Position the lower handlebar assembly onto the top of the fork assembly. With the lower handlebar loosely resting on the fork tube, run the electrical wiring and cable to their correct locations. Having the ability to remove or reposition the lower handlebar make this process much easier. Just remember to bolt the handlebar into position once all of the wires and cables have been routed.
Brake line routing:
- If you are re-using the Stella brake line, the clutch-side frame cut-out will need to be opened up
slightly to allow the brake line to run without binding. It is easiest to compare the cutout on the Stella with that of the Vespa and modify the Vespa to match. I used a carbide burr in a pneumatic die grinder to removed the required metal and followed up with a mill bastard file to clean it up. I have read that some aftermarket brake lines have a smaller outside diameter and this trimming isn’t necessary, but I cannot confirm this firsthand.
- The brake line will need to be run from the top down through the frame.
- A clamp on top of fender will keep the brake line positioned correctly, the Stella clamp can be reused. Keep this clamp loose until both ends of the brake line are connected and appropriate slack is spread throughout the line.
- Use new crush washers on the banjo bolt connecting the brake line to the brake caliper.
Brake switch wiring – This will need to be extended, the stock wiring harness had a sensor off of the brake cable, the hydraulic brake master cylinder has the brake light switch on the master cylinder assembly. The wires will need to be extended about 6.” When you have the Stella lower handlebar assembly mounted on the scooter you will see where the stock wiring ends and where you needs to go.
Handlebar cover trimming – To reuse the stock P-series handlebar cover you will need to cut this cover to allow the brake line, and brake light switch wiring to run through. I placed the cover over and made marks on where the cut needs to be and made the necessary clearance. You could also copy the cut-out on the Stella cover and also reuse the rubber gasket. Personally I like the look of a custom clearanced hole. To make the cut-out I used the same carbide burr that I use for porting work mounted on a die grinder. Since this is plastic many other tools could be used.
Horncast trimming – The clutch-side of the lower horncast need to be clearanced to allow the hydraulic brake-line. See the picture for the difference, a Stella horncast is handy to have on hand for the process. You can also just trim until there is enough clearance to function without binding. I used a flapper wheel on a 4-1/2” angle grinder to remove this material. Again this is soft plastic so a flapper wheel can be substituted by many other tools.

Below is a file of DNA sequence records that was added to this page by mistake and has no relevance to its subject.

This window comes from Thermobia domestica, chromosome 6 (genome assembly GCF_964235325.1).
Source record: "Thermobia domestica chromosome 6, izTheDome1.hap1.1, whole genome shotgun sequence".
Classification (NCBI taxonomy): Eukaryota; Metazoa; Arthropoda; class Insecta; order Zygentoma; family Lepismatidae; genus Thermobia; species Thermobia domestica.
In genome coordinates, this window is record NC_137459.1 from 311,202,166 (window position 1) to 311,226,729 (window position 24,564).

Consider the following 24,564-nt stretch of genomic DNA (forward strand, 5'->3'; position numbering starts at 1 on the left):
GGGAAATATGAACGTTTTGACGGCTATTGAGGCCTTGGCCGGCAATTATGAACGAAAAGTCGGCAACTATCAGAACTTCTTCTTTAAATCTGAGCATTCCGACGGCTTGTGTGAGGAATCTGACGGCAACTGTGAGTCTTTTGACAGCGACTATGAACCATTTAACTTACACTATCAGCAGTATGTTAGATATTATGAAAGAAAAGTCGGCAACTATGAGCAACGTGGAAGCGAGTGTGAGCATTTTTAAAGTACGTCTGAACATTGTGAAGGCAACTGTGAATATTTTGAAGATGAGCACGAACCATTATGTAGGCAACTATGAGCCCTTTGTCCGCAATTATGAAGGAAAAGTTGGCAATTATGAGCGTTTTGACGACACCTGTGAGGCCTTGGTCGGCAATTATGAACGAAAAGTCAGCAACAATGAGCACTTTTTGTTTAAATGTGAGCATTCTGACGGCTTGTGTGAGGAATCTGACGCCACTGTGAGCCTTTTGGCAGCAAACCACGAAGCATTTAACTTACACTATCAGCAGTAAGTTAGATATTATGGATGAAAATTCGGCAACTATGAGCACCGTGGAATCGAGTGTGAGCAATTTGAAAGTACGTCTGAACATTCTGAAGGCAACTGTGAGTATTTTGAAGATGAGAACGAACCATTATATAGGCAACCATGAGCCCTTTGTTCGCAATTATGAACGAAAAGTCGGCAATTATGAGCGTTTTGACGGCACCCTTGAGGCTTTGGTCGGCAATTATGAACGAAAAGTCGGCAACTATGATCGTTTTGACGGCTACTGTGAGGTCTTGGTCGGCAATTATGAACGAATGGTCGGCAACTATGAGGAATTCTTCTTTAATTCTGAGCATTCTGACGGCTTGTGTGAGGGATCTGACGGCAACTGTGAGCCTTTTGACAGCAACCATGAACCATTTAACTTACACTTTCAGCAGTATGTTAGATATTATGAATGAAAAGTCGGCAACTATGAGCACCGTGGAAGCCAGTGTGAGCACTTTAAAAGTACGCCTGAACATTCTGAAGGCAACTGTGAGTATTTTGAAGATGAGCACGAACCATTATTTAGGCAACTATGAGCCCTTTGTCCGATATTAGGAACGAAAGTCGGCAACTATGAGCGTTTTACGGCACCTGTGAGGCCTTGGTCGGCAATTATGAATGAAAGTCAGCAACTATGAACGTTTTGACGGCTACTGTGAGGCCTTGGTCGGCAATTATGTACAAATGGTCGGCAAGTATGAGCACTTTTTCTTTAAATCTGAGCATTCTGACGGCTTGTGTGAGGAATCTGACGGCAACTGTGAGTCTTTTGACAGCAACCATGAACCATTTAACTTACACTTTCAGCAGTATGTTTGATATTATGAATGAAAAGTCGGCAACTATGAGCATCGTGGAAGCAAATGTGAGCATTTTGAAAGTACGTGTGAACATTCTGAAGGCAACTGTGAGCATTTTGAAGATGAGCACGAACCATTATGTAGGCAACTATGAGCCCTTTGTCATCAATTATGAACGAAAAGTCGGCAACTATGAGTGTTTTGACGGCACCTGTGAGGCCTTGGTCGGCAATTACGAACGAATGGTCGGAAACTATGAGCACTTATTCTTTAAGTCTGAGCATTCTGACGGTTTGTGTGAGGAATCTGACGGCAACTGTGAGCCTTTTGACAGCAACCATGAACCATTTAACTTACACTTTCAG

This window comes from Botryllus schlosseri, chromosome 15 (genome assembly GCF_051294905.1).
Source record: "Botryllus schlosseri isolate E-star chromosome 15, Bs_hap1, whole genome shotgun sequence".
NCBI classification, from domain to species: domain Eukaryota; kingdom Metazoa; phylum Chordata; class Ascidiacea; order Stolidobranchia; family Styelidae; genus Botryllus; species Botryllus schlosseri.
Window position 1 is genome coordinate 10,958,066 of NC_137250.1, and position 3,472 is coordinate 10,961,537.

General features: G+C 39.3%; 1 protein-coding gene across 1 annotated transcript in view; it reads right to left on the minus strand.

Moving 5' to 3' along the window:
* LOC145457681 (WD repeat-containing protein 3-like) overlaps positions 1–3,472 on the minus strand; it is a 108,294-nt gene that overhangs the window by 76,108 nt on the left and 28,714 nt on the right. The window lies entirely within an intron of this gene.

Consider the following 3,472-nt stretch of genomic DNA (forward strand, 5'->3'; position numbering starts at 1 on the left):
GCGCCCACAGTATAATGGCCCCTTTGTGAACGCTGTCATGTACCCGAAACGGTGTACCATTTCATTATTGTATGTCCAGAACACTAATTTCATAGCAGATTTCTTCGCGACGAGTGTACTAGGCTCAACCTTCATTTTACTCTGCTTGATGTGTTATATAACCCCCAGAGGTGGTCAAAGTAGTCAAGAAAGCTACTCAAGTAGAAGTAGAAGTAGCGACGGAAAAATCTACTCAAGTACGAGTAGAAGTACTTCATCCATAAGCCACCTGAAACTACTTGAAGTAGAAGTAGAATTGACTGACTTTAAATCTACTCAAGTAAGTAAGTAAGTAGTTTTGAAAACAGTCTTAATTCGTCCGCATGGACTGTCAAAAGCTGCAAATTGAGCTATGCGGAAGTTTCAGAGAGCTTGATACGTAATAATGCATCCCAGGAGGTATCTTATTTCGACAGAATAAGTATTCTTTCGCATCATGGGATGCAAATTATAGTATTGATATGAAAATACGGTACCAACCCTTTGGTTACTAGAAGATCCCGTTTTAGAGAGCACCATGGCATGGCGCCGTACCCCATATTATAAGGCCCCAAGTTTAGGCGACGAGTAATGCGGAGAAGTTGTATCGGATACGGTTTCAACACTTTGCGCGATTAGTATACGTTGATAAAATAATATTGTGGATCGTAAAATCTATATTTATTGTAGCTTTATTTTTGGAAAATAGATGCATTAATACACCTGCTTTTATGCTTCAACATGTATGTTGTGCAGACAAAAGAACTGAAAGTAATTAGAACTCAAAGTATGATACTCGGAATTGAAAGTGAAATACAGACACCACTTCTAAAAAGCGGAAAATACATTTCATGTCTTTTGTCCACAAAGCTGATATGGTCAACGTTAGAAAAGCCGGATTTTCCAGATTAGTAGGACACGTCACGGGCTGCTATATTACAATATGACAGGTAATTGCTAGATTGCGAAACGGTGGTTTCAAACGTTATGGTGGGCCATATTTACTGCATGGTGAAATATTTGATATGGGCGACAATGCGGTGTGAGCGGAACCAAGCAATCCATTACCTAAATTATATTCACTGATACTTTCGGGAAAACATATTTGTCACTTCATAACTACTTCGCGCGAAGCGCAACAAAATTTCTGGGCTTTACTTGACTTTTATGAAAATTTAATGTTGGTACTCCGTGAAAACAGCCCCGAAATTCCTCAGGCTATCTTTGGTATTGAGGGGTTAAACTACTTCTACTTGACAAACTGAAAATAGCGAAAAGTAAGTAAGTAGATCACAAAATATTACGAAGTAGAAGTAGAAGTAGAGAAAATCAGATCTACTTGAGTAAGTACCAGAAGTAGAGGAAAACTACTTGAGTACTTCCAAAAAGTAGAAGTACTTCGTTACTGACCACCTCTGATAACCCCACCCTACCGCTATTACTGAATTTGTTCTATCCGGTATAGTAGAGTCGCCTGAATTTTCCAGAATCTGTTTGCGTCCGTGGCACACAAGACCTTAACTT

Final Connections and Adjustments -At this point the work to be done will be the same as anytime the lower handlebar was removed. All of the cables will need to be adjusted, the front brake will need to be bleed, and all of the electrical connections will need to be made. Ensure all of the electrical wires, cables, and brake line move freely without becoming tight or binding.
This is one of those time consuming jobs that doesn’t involve all that much mechanical work. Akin to swapping an engine in an old Chevy pick-up truck, the bulk of the time is spent reconnecting and adjusting everything after the engine is bolted in place, not in actually bolting it into place. The swap itself was not mechanically challenging, but there was a lot of tuning and adjusting required. After feeding the wires, cables and front hydraulic brake line, I had to make adjustments to keep everything from binding. Even when routed correctly there is slack that needs to be in these components, and only through test steering and adjusting can it be done. Simply put there isn’t a shortcut to spending the time to check and recheck that the steering isn’t binding as you go. I cannot stress enough having detailed notes and pictures of how everything is run though the frame between the handlebar assembly and the frame. I was confident in my notes, and still referred to the other Stella and Vespa P200E in my garage to confirm things. There will likely also be previously unknown faulty parts that you will come across. In this case the right-hand switch pod was damaged, as well as a wire pulled out of the left-hand switch pod.
With all of that said, this is worthwhile project. Daily ridden or scooters with tuned engines will benefit from having the increased braking capabilities. I look forward to performing this upgrade to my camouflage painted Vespa P125X. This is not the only way to do this conversion, but it worked well for me. I hope this guide has proven useful to you, please let me know if I missed something important or if you have any questions about the process.
Good luck out there, have fun, and Godspeed.